Gustavo Arruda is Global Director of Marketing at OpenSRS, a division of Tucows. With a strong background in digital marketing, Gustavo is responsible for the digital strategy worldwide for the storied technology company. He joins us from Toronto to discuss what it takes to work as a digital strategist in an international context. You can hear our conversation in the podcast in iTunes, Stitcher or Soundcloud or below now.
Tucows has changed significantly since its inception in the nineties when it was famous for its software download business. While that side of the business still exists, the majority of the business is focused on 3 distinct units: OpenSRS, a wholesale registrar that is in the B2B space, Hover, a retail focused domain names registrar, and Ting, a US focused cellphone company that is now getting into the fibre business.
Before moving to Tucows, Gustavo had a very diverse career, combining both agency and brand experience. On the brand side he worked at Canadian Tire in a digital role as well as a senior role at the World Wildlife Fund. Tucows gave him the opportunity to work in a global context. This was extremely attractive for Gustavo, who moved to Canada from Brazil and who has always been fascinated by the differences in how people approached marketing in different countries. He sees his international background and multi-lingual abilities as being an asset in this role and in fact one of the reasons he was hired.
Gustavo sees that the main difference between national and international marketing is that the behaviour and preferences of people is more pronounced. ‘Culture, language, tradition and technology need to be taken into account’. This is particularly challenging for an organization like Tucows that markets to people in 150 different countries. An example of these differences is the fact that users in India don’t use credit cards to top up their accounts. There is a strong preference for Paypal, something Tucows didn’t originally support. Adding this payment method led to a huge influx of transactions. Another example of these differences is local price sensitivities. OpenSRS has a $95 activation fee. This is not an issue for a company in the US, Canada or Western Europe, but it is a problem for those in Brazil, Indonesia and Malaysia for example. This led to a decision to use different price points for different markets, something that has yielded considerable results. The key is to recognize that a ‘one size fits all approach is not the right way for companies marketing internationally’.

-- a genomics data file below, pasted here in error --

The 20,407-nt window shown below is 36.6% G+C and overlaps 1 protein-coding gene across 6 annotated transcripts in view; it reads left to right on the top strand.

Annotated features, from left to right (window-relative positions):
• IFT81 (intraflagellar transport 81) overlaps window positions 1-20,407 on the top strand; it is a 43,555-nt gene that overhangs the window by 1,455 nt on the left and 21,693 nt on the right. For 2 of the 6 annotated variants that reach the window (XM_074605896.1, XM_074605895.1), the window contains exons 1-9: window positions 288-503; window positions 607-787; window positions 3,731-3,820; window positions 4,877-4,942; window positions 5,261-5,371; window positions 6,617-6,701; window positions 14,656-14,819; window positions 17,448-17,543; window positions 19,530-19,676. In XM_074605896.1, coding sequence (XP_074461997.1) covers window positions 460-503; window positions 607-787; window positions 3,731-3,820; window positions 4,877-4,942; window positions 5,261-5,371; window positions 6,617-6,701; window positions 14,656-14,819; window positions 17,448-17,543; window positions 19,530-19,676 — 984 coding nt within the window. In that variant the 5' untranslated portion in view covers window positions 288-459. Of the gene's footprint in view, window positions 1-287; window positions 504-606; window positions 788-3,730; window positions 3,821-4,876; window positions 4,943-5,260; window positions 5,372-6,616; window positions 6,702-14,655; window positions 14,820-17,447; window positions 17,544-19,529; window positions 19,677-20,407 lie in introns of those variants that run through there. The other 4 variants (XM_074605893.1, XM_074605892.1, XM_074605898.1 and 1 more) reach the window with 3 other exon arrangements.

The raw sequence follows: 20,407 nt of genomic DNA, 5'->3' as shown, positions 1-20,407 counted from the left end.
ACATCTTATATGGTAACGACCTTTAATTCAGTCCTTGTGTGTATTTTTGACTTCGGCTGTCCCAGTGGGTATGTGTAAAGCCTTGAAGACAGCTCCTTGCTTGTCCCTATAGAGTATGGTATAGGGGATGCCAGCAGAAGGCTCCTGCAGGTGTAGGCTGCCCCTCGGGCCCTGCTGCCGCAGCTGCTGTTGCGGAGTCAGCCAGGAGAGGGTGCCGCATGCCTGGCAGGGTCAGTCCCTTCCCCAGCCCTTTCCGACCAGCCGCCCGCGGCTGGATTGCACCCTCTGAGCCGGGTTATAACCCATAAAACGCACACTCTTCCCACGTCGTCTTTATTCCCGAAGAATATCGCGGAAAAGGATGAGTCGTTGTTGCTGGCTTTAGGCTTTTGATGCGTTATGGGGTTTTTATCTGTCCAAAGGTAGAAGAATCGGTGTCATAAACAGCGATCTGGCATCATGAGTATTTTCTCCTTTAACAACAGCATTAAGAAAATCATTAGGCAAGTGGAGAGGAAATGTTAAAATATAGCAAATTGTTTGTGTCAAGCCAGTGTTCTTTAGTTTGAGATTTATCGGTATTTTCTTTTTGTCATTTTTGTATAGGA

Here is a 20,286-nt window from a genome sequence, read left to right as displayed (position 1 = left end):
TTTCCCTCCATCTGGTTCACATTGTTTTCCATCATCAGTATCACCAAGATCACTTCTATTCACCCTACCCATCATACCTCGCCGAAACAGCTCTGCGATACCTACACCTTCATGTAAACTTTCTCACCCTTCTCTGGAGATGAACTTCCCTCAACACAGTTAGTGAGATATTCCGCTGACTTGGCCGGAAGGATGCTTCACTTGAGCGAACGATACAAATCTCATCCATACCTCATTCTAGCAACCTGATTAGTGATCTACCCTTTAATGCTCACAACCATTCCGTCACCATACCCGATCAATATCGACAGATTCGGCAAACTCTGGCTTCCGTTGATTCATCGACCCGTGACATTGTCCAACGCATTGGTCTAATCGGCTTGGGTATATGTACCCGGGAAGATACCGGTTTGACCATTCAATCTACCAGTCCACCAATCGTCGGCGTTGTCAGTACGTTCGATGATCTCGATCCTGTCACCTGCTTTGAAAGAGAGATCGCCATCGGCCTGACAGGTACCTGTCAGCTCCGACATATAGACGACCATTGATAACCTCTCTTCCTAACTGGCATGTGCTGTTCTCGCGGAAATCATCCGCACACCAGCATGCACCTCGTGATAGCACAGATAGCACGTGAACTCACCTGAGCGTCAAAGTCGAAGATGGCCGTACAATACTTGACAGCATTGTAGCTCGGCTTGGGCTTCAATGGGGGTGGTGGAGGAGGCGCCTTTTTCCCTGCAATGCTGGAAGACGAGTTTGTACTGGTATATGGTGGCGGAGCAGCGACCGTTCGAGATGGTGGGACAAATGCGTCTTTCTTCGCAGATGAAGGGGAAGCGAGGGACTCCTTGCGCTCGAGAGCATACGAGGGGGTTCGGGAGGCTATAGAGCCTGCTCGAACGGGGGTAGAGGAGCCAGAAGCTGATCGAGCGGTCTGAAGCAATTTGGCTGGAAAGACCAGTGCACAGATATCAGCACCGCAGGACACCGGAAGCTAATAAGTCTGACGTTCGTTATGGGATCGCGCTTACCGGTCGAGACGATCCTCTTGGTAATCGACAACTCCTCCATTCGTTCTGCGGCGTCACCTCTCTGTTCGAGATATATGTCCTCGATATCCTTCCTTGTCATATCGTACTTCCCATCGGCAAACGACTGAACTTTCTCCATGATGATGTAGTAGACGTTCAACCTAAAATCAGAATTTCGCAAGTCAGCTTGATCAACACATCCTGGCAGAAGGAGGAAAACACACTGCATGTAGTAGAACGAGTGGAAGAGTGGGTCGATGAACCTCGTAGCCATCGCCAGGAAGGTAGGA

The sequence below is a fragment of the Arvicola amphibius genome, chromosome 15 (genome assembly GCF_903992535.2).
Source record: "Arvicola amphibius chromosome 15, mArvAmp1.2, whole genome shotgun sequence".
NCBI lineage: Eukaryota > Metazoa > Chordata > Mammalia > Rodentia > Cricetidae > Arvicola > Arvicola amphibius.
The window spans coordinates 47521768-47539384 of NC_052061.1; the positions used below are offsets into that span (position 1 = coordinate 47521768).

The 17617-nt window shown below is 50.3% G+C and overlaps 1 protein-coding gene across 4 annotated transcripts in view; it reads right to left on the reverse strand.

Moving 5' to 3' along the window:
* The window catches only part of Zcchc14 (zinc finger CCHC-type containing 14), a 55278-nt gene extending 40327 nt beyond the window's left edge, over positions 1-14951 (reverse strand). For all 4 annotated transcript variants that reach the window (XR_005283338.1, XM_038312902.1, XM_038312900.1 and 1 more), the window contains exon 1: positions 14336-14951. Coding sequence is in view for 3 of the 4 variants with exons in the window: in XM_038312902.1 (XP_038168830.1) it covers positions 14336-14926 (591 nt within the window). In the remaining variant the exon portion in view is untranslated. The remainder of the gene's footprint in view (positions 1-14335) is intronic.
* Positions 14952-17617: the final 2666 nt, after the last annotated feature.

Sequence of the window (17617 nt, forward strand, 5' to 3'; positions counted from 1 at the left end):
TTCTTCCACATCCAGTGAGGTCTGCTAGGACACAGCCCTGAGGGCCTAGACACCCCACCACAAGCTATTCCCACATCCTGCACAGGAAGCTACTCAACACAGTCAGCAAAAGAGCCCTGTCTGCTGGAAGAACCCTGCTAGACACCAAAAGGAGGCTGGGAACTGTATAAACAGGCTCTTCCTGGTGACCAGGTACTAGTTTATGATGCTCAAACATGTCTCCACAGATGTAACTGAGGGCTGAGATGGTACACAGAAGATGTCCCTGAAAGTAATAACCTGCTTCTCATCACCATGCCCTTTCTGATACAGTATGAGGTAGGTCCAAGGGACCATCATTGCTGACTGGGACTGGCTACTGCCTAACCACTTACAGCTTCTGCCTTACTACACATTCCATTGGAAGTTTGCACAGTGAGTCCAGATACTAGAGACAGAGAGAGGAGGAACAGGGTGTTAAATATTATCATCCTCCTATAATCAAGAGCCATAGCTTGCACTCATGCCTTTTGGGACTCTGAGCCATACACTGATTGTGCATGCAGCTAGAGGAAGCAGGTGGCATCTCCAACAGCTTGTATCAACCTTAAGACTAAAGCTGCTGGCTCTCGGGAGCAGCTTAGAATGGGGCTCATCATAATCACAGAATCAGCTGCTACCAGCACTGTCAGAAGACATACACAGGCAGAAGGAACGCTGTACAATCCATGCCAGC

Another consideration on the marketing side is that while it’s all one Internet, there are considerable difference in platforms and channels in regions and countries, for example Yandex in Russia and Baidu in China. Starting exclusively on Google in English and simply translating doesn’t work, or at the very least it ‘often diminishes the effectiveness of what you are trying to accomplish’. The most effective way of marketing globally is by developing everything in the local language and with the local context in mind from the ground up. But this creates a resourcing issue for a company that operates around the world. In this instance, especially since Tucows works in the B2B technology space, it is better to market in English rather than try to do it in part since doing so creates user experience problems (for example, Spanish language campaigns and landing pages that end up with an English registration process). In effect, the macro-digital strategy is to go English but expand into language/country specific content as results and resources permit. Here, the prioritization of efforts is the main driver in the strategy.
Gustavo does not see that there is a specific skill set that is key to success in a role as an International digital strategist. Rather, he see attitude and curiosity as being most important. It is critically important to be interested in cultural differences and to go out and experience these. In his opinion, ‘you can’t plan a global strategy just sitting in your office’. You have to ‘experience what your customers are experiencing’. It is also important to listen to the local sales people, the ‘eyes on the ground’ since they will give you a good sense of what’s going on locally.
In his opinion, the opportunity to work as an International digital strategist is an amazing one. You get to travel around the world and engage with local users. But it’s also a very taxing career comprised of long trips, time away from family and jet lag. The key to success in this role is flexibility, making it unsuitable for those that are looking for a stable 9 to 5 career.
Next week on octopus, we will explore the role of the European digital strategist with our next guest. Please be sure to comment below. I’d love to hear from you. Please subscribe for alerts about new episodes and content. Thank you for listening to octopus. I’m Nasser Sahlool.